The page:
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Named Insured vs. Additional Insured: What’s the Difference?

By May 19, 2023No Comments

What is the difference between the terms “named insured,” “other insured,” and “additional insured”? Below, Central Insurance explains what each term means.


Insurance can be confusing enough at times, and adding terms like “named insured,” “other insured,” and “additional insured” to the mix doesn’t help. While these terms may sound similar, they each signify different levels of liability protection afforded with a policy, so it’s important you understand the meaning of each.

Who is the “named insured” on my policy?

The named insured on a policy includes any person, firm, organization, or any of its members specifically designated by name as an insured(s) in an insurance policy.  Named insureds have responsibilities and benefits not afforded to other or additional insureds —they bought the policy, they pay for the policy, they can change or cancel the policy, and they receive all the protection it provides. 

They are the person(s) or entity(s) named on the declarations page, and are often referred to as “you” in the policy. The named insured may be a sole proprietorship, partnership, corporation or another type of entity.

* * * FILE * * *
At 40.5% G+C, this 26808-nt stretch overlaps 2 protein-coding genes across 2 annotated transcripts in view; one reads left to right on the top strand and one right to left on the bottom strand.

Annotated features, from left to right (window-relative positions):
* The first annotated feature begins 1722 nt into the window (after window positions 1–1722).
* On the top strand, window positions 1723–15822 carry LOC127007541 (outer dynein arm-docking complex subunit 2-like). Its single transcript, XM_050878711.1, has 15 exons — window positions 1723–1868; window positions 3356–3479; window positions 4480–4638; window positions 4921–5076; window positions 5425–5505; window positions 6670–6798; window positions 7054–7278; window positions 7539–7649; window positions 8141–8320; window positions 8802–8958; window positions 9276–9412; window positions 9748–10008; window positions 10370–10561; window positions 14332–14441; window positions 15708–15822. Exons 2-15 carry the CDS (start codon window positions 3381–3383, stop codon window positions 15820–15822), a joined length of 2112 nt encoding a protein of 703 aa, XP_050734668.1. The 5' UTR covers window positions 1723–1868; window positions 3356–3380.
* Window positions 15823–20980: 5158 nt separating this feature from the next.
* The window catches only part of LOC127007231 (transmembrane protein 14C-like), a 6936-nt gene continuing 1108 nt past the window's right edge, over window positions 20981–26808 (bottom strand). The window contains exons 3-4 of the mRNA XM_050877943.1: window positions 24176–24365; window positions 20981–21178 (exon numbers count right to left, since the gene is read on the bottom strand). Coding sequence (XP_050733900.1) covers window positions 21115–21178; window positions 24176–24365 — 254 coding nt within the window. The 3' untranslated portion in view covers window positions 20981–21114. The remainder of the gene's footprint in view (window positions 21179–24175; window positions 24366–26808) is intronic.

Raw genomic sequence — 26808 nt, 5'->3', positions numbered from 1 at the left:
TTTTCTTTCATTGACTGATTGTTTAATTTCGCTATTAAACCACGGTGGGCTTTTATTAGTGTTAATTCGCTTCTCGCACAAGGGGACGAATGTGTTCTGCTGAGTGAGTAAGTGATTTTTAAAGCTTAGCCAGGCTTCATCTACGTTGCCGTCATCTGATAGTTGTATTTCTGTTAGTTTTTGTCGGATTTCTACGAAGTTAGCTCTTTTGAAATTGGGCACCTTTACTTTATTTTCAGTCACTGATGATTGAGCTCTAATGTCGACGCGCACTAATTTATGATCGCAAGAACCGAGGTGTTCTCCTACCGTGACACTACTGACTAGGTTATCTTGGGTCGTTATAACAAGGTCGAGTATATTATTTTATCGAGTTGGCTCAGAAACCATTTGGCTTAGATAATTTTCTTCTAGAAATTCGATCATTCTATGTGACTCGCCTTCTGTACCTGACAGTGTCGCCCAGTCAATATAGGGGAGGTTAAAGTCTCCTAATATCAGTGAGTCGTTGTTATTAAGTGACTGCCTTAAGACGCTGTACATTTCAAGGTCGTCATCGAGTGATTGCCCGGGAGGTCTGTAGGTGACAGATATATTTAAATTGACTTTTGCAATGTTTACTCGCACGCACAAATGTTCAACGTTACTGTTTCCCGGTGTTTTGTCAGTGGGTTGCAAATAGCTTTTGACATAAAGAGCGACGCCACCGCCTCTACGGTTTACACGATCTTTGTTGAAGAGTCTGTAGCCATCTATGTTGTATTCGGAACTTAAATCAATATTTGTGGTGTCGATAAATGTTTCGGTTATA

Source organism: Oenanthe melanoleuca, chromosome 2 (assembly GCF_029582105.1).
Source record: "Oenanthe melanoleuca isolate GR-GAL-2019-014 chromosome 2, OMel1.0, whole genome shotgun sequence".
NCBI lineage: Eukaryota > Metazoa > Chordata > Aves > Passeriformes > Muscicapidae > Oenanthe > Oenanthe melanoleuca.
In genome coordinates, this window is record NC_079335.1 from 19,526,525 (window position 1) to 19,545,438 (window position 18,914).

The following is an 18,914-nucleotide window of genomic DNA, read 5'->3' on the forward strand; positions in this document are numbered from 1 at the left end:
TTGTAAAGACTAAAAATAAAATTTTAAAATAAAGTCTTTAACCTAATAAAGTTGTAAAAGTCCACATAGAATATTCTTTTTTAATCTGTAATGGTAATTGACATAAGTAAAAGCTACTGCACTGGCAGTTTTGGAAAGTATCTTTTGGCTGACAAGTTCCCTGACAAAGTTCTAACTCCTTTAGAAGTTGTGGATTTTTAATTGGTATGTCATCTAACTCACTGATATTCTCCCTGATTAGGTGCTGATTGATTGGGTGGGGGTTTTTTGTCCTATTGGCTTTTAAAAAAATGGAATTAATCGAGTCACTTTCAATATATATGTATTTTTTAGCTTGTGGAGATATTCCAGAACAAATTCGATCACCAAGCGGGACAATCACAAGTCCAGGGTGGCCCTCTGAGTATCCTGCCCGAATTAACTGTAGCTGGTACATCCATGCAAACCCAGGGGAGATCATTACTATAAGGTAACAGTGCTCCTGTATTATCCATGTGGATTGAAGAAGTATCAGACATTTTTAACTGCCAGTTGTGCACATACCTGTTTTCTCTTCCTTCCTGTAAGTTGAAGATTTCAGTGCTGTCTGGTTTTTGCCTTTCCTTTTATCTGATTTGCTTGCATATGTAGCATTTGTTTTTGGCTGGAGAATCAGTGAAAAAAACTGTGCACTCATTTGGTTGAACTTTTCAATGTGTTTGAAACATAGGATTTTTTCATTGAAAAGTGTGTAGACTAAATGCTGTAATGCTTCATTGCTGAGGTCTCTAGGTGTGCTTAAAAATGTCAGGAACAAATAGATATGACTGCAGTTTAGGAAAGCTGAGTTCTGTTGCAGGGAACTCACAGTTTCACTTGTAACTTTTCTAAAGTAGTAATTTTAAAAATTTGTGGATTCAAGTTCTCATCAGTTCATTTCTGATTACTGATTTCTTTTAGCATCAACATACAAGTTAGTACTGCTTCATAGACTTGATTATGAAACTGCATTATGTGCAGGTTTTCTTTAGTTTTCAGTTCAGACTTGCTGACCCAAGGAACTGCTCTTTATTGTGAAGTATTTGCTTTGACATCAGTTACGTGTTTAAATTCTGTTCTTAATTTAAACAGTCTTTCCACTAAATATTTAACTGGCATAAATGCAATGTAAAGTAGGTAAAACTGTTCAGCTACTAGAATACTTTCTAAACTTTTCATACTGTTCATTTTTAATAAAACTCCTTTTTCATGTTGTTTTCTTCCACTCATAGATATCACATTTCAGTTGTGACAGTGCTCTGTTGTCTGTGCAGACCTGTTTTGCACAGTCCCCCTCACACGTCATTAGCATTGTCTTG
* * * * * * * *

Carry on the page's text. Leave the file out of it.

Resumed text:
Who is the “other insured” on my policy?

An other insured is a person or entity who shares full coverage on the policy, but is not responsible for payment on the policy, nor can they make changes. These could include employees, members of an LLC or even family members.

Who is the “additional insured” on my policy?

An additional insured can be added to the policy “in addition to” the named insured(s) mentioned above because they are seeking insured status on the policy where they were not automatically included.

Additional insureds are often added to a policy because the named insured wants, or is being required via contract, to include them. 

Some examples include general contractors being listed on the policies of sub-contractors, owners of real estate on the policies of the tenants, and retailers on the policies of manufacturers.


Source: Central Insurance